[On hearing of the death of his son,] the king was deeply moved, and went up to the chamber over the gate, and wept; and as he went, he said, “O my son Absalom, my son, my son Absalom! Would I had died instead of you, O Absalom, my son, my son!”
It was told Joab, “The king is weeping and mourning for Absalom.” So the victory that day was turned into mourning for all the troops; for the troops heard that day, “The king is grieving for his son.” The troops stole into the city that day as soldiers steal in who are ashamed when they flee in battle. The king covered his face, and the king cried with a loud voice, “O my son Absalom, O Absalom, my son, my son!” (2 Sam. 19:1-5)
We Americans live in a culture that has largely lost its shared social scripts and rituals for grieving. How does one grieve loss, failure or tragedy? For how long? How do we move on? How do others respond rightly to those who grieve? With whom should we share our grief? Do we mourn with our clothing? Do we weep and wail aloud in public or in private? Do we share our pain or remain silent? How do we pray in the midst of grief? When do we pray? How should we eat?
And how does faith shape the way we grieve?
Grief is how we bury our dead—the injustices and injuries, losses, failures, and tragedies we undergo in life. Grief allows us to heal, surrender, forgive, and move on into new freedom with reverence.
In the face of my parents’ death over the last two years, I have given much thought to this. I have one simple observation.
I and my family were overwhelmed by the outpouring of love, support, care, prayer, and compassion shown to us. Cards, texts, emails, gifts, flowers, prayers promised, countless Masses offered, meals brought, memorial donations to charities, sincere words of condolence. One friend had a magnificent chalice made, inscribed with my mom’s name, and donated it as alms to a poor diocese so that my mom would be perpetually remembered in the offering of the Sacrifice.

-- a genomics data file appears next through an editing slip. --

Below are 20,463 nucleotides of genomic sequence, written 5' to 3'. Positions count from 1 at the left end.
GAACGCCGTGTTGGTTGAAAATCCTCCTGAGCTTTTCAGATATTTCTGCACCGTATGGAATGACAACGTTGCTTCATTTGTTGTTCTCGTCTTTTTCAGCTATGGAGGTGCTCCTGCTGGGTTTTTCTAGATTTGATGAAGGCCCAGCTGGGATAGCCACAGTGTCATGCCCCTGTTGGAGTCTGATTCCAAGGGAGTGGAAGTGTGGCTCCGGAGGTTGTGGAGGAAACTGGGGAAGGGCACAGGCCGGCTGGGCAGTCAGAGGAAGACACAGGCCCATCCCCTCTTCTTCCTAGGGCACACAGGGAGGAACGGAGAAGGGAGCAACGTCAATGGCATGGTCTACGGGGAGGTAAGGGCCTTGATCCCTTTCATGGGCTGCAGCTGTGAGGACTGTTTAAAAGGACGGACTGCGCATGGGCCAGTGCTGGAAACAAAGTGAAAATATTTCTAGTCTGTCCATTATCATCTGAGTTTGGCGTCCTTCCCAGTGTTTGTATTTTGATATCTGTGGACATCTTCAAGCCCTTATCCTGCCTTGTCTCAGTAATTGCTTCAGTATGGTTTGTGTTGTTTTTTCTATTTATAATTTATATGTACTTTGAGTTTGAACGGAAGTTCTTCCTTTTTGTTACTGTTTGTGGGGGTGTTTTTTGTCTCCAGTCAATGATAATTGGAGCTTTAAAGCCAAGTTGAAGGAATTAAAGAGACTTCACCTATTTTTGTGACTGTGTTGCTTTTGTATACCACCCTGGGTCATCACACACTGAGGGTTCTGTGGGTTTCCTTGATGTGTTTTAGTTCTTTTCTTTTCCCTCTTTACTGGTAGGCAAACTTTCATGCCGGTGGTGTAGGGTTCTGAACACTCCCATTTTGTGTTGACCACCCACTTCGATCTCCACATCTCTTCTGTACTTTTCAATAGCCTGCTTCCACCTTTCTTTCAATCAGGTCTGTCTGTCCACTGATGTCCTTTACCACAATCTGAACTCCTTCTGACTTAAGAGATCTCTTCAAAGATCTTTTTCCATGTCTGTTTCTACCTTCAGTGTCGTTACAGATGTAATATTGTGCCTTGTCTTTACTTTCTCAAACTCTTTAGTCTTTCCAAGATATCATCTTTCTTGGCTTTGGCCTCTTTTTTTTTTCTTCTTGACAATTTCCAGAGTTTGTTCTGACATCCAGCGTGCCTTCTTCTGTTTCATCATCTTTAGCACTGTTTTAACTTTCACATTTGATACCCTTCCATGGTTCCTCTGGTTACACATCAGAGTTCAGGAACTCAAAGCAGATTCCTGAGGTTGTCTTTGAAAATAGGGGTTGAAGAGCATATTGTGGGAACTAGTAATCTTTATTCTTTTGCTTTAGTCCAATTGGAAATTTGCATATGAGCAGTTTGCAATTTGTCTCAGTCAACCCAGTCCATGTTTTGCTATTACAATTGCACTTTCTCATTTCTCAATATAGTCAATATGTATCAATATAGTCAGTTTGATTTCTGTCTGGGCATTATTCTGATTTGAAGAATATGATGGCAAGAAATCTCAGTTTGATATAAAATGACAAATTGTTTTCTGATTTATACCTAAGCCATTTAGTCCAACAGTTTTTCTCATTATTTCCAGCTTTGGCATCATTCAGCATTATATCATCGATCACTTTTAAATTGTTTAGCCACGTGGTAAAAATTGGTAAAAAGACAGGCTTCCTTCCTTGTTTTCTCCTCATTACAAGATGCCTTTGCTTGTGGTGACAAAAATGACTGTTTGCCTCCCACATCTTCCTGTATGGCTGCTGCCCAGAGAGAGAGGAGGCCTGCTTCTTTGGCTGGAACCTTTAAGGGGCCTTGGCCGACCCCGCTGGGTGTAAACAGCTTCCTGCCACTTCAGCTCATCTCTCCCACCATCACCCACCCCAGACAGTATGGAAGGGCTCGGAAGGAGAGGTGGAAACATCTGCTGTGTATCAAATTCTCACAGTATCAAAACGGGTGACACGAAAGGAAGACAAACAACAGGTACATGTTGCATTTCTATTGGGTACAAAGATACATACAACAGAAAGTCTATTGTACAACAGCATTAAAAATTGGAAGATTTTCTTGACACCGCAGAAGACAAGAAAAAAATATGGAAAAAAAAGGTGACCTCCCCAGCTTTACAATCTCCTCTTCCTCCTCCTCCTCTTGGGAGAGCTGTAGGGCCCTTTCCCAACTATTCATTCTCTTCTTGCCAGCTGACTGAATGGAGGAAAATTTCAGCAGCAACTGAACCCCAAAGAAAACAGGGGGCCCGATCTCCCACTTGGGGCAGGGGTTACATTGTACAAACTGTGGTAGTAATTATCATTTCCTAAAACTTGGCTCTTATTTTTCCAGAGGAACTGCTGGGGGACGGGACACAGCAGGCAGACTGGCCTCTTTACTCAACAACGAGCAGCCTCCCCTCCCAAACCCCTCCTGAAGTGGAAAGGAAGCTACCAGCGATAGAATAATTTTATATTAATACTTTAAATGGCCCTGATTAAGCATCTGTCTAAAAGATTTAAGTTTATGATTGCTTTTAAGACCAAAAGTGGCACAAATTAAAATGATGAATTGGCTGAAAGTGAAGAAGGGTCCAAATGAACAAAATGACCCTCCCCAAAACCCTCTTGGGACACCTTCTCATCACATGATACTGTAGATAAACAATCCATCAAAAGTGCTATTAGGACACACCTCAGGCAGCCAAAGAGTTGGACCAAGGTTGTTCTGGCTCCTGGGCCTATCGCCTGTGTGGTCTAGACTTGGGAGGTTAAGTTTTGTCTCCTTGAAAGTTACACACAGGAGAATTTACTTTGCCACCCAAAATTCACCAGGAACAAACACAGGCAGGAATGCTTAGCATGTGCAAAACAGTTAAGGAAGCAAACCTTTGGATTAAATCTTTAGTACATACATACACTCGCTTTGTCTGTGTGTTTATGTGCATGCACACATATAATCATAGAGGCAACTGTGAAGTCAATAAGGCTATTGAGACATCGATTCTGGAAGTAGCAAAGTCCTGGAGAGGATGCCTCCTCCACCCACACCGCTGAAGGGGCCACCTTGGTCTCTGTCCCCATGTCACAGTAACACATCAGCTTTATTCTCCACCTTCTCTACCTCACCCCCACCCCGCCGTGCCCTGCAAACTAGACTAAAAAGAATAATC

Absolutely overwhelming. How can one possibly begin to offer gratitude sufficient to repay these acts of kindness? “Pay it forward,” as one friend suggested. Lovely, right, and just.
The beauty and power of all these gifts notwithstanding, what I found most powerful personally was the sacred space afforded me by two people I know. Each offered me a guarded sanctuary within which I could grieve.
One of them, while my mom was dying, asked me, “How are you?” I knew he meant he really wanted to know, and was prepared for whatever would come out. So I told him. He just listened as I dissolved in front of him. He didn’t attempt to mute my pain with pious words of comfort or counsel; neither did he say he knew what I was going through by telling me of his own tale of loss. He simply listened, revering the infinite power of silence.
At the end he said, “I’m so sorry.” And embraced me. We left in silence.
For me, he was the weeping Christ-with-me. A real presence reserved in the tabernacle of compassionate silence.
Aside from the Funeral Mass, nothing has allowed me to bury my mom and return her to God more than that hour I spent with this friend. He brought alive for me the beauty of the words of Job 2:13:
[The friends of Job] sat with him on the ground seven days and seven nights, and no one spoke a word to him, for they saw that his suffering was very great.
May I be able, by God’s grace, to pay that forward . . .